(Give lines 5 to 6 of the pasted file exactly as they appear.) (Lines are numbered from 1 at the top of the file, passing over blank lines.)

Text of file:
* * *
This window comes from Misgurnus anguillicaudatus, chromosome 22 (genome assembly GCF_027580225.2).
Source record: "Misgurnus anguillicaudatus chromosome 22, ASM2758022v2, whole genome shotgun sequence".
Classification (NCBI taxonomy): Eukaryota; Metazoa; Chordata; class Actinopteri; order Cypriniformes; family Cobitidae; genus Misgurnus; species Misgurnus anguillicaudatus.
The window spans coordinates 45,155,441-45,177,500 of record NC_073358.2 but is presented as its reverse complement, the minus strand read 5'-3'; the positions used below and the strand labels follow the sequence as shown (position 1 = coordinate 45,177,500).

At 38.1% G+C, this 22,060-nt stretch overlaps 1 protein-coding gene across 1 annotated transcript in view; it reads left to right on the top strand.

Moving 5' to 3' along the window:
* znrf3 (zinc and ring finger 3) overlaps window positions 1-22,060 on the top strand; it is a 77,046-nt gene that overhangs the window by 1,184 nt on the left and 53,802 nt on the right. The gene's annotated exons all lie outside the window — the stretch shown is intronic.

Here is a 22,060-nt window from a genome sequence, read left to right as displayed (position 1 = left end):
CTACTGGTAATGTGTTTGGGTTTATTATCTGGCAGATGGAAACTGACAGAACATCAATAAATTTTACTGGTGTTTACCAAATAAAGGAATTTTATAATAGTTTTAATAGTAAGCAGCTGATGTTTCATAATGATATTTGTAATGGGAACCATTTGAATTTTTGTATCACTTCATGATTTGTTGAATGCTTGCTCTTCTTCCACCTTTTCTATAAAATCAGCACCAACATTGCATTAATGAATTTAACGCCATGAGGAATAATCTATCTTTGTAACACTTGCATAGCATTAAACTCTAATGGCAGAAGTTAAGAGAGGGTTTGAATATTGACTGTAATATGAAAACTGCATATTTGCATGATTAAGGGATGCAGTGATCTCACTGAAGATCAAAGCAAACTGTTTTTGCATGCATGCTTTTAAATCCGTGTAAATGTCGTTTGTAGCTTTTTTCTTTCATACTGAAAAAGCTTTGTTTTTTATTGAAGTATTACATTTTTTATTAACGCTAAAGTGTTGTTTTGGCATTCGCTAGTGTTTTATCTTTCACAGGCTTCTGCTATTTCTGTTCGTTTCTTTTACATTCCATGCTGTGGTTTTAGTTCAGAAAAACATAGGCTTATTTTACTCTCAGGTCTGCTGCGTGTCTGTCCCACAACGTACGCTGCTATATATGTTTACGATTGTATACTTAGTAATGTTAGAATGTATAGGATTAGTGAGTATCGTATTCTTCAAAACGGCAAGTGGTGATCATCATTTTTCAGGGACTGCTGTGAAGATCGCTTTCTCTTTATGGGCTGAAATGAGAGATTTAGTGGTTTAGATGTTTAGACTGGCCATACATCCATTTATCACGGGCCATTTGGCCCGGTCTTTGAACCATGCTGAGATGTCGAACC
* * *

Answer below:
At 38.1% G+C, this 22,060-nt stretch overlaps 1 protein-coding gene across 1 annotated transcript in view; it reads left to right on the top strand.

Moving 5' to 3' along the window: